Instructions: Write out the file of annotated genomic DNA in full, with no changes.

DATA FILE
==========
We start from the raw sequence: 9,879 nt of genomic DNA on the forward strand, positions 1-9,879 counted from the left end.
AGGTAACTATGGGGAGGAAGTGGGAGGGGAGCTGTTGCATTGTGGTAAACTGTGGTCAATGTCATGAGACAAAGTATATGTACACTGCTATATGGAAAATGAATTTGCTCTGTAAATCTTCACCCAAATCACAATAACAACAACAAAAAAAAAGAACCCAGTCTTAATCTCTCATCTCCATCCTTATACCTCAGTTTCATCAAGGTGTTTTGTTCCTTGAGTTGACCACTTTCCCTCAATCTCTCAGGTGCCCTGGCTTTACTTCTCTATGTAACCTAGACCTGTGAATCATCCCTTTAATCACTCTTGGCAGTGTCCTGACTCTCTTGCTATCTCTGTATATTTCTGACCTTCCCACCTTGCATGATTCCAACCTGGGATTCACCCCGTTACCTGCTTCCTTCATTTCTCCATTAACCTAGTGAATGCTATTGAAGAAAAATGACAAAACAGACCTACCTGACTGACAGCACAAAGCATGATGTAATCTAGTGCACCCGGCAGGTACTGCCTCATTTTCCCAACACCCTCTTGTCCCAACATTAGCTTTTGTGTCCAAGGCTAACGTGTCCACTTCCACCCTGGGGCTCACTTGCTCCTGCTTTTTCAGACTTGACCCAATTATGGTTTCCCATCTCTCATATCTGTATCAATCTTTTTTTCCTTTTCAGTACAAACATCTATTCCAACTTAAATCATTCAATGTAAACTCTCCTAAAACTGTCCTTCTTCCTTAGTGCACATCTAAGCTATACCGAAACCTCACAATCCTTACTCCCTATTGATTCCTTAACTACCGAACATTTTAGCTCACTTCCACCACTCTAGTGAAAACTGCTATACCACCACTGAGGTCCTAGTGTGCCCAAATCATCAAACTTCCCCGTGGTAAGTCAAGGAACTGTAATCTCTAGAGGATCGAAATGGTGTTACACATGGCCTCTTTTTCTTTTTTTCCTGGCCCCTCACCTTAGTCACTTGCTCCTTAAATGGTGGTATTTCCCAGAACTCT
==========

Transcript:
We start from the raw sequence: 9,879 nt of genomic DNA on the forward strand, positions 1-9,879 counted from the left end.
AGGTAACTATGGGGAGGAAGTGGGAGGGGAGCTGTTGCATTGTGGTAAACTGTGGTCAATGTCATGAGACAAAGTATATGTACACTGCTATATGGAAAATGAATTTGCTCTGTAAATCTTCACCCAAATCACAATAACAACAACAAAAAAAAAGAACCCAGTCTTAATCTCTCATCTCCATCCTTATACCTCAGTTTCATCAAGGTGTTTTGTTCCTTGAGTTGACCACTTTCCCTCAATCTCTCAGGTGCCCTGGCTTTACTTCTCTATGTAACCTAGACCTGTGAATCATCCCTTTAATCACTCTTGGCAGTGTCCTGACTCTCTTGCTATCTCTGTATATTTCTGACCTTCCCACCTTGCATGATTCCAACCTGGGATTCACCCCGTTACCTGCTTCCTTCATTTCTCCATTAACCTAGTGAATGCTATTGAAGAAAAATGACAAAACAGACCTACCTGACTGACAGCACAAAGCATGATGTAATCTAGTGCACCCGGCAGGTACTGCCTCATTTTCCCAACACCCTCTTGTCCCAACATTAGCTTTTGTGTCCAAGGCTAACGTGTCCACTTCCACCCTGGGGCTCACTTGCTCCTGCTTTTTCAGACTTGACCCAATTATGGTTTCCCATCTCTCATATCTGTATCAATCTTTTTTTCCTTTTCAGTACAAACATCTATTCCAACTTAAATCATTCAATGTAAACTCTCCTAAAACTGTCCTTCTTCCTTAGTGCACATCTAAGCTATACCGAAACCTCACAATCCTTACTCCCTATTGATTCCTTAACTACCGAACATTTTAGCTCACTTCCACCACTCTAGTGAAAACTGCTATACCACCACTGAGGTCCTAGTGTGCCCAAATCATCAAACTTCCCCGTGGTAAGTCAAGGAACTGTAATCTCTAGAGGATCGAAATGGTGTTACACATGGCCTCTTTTTCTTTTTTTCCTGGCCCCTCACCTTAGTCACTTGCTCCTTAAATGGTGGTATTTCCCAGAACTCT